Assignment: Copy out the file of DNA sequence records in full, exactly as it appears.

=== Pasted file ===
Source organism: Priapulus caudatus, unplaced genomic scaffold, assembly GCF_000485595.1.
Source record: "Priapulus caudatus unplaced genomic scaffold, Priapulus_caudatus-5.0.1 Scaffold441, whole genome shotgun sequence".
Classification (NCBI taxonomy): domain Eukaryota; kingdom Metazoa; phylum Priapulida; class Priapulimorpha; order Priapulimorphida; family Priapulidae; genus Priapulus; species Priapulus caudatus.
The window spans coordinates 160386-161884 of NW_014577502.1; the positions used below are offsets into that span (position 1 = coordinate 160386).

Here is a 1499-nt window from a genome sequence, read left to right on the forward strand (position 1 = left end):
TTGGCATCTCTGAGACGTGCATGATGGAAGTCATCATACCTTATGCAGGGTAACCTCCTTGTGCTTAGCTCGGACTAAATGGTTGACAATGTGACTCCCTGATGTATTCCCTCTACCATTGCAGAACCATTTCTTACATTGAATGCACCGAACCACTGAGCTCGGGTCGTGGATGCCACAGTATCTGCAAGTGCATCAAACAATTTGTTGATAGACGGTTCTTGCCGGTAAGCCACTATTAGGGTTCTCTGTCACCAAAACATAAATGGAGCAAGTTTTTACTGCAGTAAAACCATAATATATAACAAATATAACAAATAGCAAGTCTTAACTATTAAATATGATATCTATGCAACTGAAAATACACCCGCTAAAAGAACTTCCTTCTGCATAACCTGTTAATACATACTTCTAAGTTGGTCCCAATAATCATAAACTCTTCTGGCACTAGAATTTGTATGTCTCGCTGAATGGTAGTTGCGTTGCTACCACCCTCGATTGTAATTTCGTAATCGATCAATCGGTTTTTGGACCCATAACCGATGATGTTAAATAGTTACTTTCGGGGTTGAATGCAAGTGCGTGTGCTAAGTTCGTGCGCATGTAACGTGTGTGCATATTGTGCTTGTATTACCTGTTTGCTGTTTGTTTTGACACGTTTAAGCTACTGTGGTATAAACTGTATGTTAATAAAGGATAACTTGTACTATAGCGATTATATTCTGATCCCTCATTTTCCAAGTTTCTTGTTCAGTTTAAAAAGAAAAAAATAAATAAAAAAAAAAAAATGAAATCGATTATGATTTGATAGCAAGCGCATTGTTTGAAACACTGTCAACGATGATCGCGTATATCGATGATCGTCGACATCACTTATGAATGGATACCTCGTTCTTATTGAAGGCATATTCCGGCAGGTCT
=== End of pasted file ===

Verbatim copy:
Source organism: Priapulus caudatus, unplaced genomic scaffold, assembly GCF_000485595.1.
Source record: "Priapulus caudatus unplaced genomic scaffold, Priapulus_caudatus-5.0.1 Scaffold441, whole genome shotgun sequence".
Classification (NCBI taxonomy): domain Eukaryota; kingdom Metazoa; phylum Priapulida; class Priapulimorpha; order Priapulimorphida; family Priapulidae; genus Priapulus; species Priapulus caudatus.
The window spans coordinates 160386-161884 of NW_014577502.1; the positions used below are offsets into that span (position 1 = coordinate 160386).

Here is a 1499-nt window from a genome sequence, read left to right on the forward strand (position 1 = left end):
TTGGCATCTCTGAGACGTGCATGATGGAAGTCATCATACCTTATGCAGGGTAACCTCCTTGTGCTTAGCTCGGACTAAATGGTTGACAATGTGACTCCCTGATGTATTCCCTCTACCATTGCAGAACCATTTCTTACATTGAATGCACCGAACCACTGAGCTCGGGTCGTGGATGCCACAGTATCTGCAAGTGCATCAAACAATTTGTTGATAGACGGTTCTTGCCGGTAAGCCACTATTAGGGTTCTCTGTCACCAAAACATAAATGGAGCAAGTTTTTACTGCAGTAAAACCATAATATATAACAAATATAACAAATAGCAAGTCTTAACTATTAAATATGATATCTATGCAACTGAAAATACACCCGCTAAAAGAACTTCCTTCTGCATAACCTGTTAATACATACTTCTAAGTTGGTCCCAATAATCATAAACTCTTCTGGCACTAGAATTTGTATGTCTCGCTGAATGGTAGTTGCGTTGCTACCACCCTCGATTGTAATTTCGTAATCGATCAATCGGTTTTTGGACCCATAACCGATGATGTTAAATAGTTACTTTCGGGGTTGAATGCAAGTGCGTGTGCTAAGTTCGTGCGCATGTAACGTGTGTGCATATTGTGCTTGTATTACCTGTTTGCTGTTTGTTTTGACACGTTTAAGCTACTGTGGTATAAACTGTATGTTAATAAAGGATAACTTGTACTATAGCGATTATATTCTGATCCCTCATTTTCCAAGTTTCTTGTTCAGTTTAAAAAGAAAAAAATAAATAAAAAAAAAAAAATGAAATCGATTATGATTTGATAGCAAGCGCATTGTTTGAAACACTGTCAACGATGATCGCGTATATCGATGATCGTCGACATCACTTATGAATGGATACCTCGTTCTTATTGAAGGCATATTCCGGCAGGTCT